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Probably started because I wanted her to put together her will. She always said she wanted to leave everything to me so I wrote that on a piece of paper which she signed and gave it to the lawyer. She is now beside herself and will not entertain a will and distrusts me because I "just want her money." I am the person who has done everything for her and manage her finances so she has money (only child - no relatives). Guess I shouldn't have brought up the will. She lives alone in her home and manages pretty well with a few people coming over (that I have set up) on a daily basis. Any thoughts? I am distraught but I know it's the dementia. I do have POA.

My dad is 92 with dementia. I started going to his house every Saturday almost 4 years ago to help him with bills and finances. I recently was awarded guardianship and conservatorship. Now he trusts me less than ever, although he always welcomes my help on Saturdays. It's an up and down thing. In our case, I think it's the dementia talking.
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Reply to Babs75
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Oh dear.

I'm afraid your guess is probably right, that you shouldn't have brought up the will. Or not like that, anyway :/

How long has this been going on? Do you not think she'll calm down about it in a day or two?

If her dementia is bad enough for her to be becoming actually paranoid she probably shouldn't be making a will anyway, and as Margaret points out you'll likely be the sole beneficiary if she dies intestate.

The recommended practice is to put together a whole bundle of tasks that "responsible people do when they want to put their affairs in order." For seniors who are in any way tidy-minded it helps them to get all of the unpleasant subjects out of the way in one go - wills, springing DPOAs, health care directives, funeral preferences. Then they can go and have a stiff drink and never have to think about it again.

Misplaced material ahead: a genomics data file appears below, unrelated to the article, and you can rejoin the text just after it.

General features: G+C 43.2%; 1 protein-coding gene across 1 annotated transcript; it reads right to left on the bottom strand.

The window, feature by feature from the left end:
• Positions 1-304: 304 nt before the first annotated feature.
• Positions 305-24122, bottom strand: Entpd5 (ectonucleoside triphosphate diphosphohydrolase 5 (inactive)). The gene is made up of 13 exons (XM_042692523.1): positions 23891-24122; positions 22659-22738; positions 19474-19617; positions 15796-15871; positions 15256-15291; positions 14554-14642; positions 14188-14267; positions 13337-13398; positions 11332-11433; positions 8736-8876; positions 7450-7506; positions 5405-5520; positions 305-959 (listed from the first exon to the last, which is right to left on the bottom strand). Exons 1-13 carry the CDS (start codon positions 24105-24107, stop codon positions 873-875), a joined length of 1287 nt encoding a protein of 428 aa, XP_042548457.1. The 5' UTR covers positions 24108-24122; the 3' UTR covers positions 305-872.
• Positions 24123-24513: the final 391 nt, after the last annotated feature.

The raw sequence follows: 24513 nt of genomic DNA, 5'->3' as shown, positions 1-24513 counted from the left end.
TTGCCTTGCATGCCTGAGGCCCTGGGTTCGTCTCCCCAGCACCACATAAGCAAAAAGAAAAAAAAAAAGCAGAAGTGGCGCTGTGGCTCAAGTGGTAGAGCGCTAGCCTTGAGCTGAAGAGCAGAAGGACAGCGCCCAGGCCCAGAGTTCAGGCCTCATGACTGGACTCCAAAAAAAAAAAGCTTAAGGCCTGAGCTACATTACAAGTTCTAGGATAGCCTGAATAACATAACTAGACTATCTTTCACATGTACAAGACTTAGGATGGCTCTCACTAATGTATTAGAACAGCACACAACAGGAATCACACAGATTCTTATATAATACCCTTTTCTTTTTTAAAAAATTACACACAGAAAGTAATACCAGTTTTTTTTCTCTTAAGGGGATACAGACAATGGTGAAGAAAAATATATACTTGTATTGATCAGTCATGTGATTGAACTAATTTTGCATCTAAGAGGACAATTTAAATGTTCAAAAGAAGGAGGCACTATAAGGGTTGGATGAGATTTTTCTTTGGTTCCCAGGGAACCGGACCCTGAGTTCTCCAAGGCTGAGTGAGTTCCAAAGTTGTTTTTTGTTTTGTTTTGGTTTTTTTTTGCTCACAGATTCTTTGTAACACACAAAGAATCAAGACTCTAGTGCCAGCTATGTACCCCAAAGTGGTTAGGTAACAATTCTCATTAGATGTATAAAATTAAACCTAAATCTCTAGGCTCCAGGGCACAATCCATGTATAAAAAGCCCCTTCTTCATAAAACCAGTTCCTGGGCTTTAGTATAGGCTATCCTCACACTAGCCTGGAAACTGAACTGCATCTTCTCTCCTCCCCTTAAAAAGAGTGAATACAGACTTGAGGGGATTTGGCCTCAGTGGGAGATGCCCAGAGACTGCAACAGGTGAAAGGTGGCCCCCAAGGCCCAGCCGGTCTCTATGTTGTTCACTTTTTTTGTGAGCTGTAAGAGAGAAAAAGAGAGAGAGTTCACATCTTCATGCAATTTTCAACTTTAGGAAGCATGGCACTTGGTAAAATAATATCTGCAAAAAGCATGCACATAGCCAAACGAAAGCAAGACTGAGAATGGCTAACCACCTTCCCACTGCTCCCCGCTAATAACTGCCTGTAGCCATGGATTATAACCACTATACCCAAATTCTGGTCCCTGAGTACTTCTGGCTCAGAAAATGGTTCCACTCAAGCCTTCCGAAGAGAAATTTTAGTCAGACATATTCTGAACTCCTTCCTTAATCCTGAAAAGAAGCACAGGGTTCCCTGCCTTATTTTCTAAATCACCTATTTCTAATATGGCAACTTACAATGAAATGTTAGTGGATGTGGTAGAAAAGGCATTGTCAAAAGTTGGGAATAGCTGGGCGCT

Actually, come to that - was it not suggested when she did the POA that she might think about her will, too? They're often done together. Are you quite sure it wasn't?

If she's still sore with you in a few days' time, then explain the facts to her candidly and reassure her that nothing has been done and a line has been drawn. But I wouldn't bring it up again meanwhile, just carry on as normal and let her recover herself.
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Reply to Countrymouse
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DrCarol56 Nov 14, 2018
Ha - She is already "better" and happy with me. Roller coaster! Thanks for your reply!
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If you are the only child and your mother is a widow, I am pretty sure that you would inherit everything in an intestacy. If so, and the matter is important to you, you could get back the piece of paper and tear it up in front of her. Tell her that you love her more than the money etc. Alternatively you could tell her that the lawyer has told you that the piece of paper will have no effect (which is true if it isn't properly witnessed), and you don't want to go ahead with a will because you care more about her being upset than the money. The POA isn't relevant on this issue.
You have my sympathy.
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Reply to MargaretMcKen
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DrCarol56 Nov 14, 2018
Thanks for your reply - its hard isn't it?
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